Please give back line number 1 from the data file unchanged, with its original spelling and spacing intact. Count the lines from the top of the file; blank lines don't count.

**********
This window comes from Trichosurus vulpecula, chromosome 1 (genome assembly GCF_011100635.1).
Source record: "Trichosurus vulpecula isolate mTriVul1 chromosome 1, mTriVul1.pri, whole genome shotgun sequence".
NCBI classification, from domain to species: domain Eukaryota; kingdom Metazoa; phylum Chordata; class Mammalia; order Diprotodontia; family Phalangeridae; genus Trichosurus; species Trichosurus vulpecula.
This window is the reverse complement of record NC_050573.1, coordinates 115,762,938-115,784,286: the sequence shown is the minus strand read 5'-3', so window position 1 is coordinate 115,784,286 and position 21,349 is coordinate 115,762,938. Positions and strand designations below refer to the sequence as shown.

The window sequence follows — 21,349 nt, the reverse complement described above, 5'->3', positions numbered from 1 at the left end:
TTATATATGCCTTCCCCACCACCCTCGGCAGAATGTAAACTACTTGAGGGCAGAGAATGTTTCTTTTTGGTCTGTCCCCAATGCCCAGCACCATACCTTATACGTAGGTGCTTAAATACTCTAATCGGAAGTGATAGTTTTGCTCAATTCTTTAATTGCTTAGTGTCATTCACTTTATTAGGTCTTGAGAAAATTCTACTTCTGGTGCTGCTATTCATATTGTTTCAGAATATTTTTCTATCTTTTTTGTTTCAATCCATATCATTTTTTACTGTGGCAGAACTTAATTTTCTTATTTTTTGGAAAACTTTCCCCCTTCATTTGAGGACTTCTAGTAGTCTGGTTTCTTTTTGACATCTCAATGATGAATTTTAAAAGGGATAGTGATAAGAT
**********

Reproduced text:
This window comes from Trichosurus vulpecula, chromosome 1 (genome assembly GCF_011100635.1).